Home Entertainment Primorsky Gallery welcomes Ukrainian sculptors

Primorsky Gallery welcomes Ukrainian sculptors


Works by Ukrainian artists will be exhibited at Sculpture by the Sea in Sydney’s Bondi in support of refugees fleeing the Russian invasion.

“We’re trying to connect with our friends and keep the focus on the conflict and the needs of refugees in Australia,” event founder David Handley told AAP.

The world’s largest free outdoor sculpture exhibition opens on Friday and includes four large works by Ukrainian artists, as well as six smaller ones.

Aleksey Zolatarov’s “Wind Rose” is 2.5 meters high and is formed of corten steel triangles, while Dmitry Greko’s bronze “Contemplation” shows two figures balanced on a curve, reminiscent of a boat journey.

Nikita Zigura’s Global Warming is a pair of giant yellow cherries over 3m tall with red areas that allude to global warming hotspots.

The large-scale sculptures were shipped from Hamburg to Sydney and have yet to be installed.

Rain interrupted the start of the installation earlier Monday, but the cranes are back up and running for at least eight of the more than 100 sculptures on site.

“Sculpture by the Sea” has long been associated with artists of Ukrainian origin, including Orest Keyvan, who has been participating in the exhibition since 1988.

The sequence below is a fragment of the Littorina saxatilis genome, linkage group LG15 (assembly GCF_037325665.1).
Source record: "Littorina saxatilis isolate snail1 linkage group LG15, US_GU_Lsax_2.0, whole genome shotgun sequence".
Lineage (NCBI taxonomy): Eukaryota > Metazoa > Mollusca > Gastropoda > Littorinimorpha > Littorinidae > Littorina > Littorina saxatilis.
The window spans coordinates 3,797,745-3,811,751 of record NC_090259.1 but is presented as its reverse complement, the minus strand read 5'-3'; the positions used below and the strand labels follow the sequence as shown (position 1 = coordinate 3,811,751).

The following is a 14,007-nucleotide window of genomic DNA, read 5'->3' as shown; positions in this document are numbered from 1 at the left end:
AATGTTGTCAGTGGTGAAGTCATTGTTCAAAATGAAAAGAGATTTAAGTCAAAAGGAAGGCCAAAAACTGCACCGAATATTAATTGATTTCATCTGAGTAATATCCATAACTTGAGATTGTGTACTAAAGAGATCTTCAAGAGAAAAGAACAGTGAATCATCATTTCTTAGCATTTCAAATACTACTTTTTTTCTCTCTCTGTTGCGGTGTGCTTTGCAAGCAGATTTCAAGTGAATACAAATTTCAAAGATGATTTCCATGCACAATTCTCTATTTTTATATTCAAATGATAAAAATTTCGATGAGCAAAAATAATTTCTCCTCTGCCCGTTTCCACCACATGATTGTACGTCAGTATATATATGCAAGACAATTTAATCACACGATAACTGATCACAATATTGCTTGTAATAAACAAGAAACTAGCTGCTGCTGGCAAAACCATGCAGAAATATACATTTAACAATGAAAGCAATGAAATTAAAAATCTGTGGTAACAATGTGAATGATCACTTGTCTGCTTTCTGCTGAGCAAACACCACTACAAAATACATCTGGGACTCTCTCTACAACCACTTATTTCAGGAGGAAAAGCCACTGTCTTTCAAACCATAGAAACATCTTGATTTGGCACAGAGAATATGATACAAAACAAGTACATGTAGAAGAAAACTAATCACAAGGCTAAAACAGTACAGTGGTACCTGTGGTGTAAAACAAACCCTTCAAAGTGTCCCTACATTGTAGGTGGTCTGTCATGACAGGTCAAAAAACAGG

Australian sculptors have also exhibited their work in Ukraine, and in 2019 Ukrainian sculptor Yahor Zigura took part in the Sculpture by the Sea exhibition, installing his work at Cape Tamarama.

Word got out, and in early 2021, Mariupol City Hall asked David Handley to help organize a similar event on the Black Sea coast.

But a months-long military build-up on the border of a ceasefire just 15km from the city has halted plans for a seaside sculpture exhibition.

The massive bombing of Mariupol began in February 2022, and now the port city is occupied by Russia.

The Bondi event is expected to raise more than $100,000 in support of Ukraine, with around 450,000 visitors expected at the three-week exhibition.

“The war is going on on many fronts, and culture is one of them,” Ukrainian Ambassador Vasyl Miroshnichenko said in a statement.

“This war has given such a huge impetus to creativity that I see in Ukraine it has inspired many artists, songwriters and sculptors in their work, and it is wonderful to see that creativity has spread all over the world, including Australia.”

Bondi Seaside Sculpture is open from Friday until November 7.


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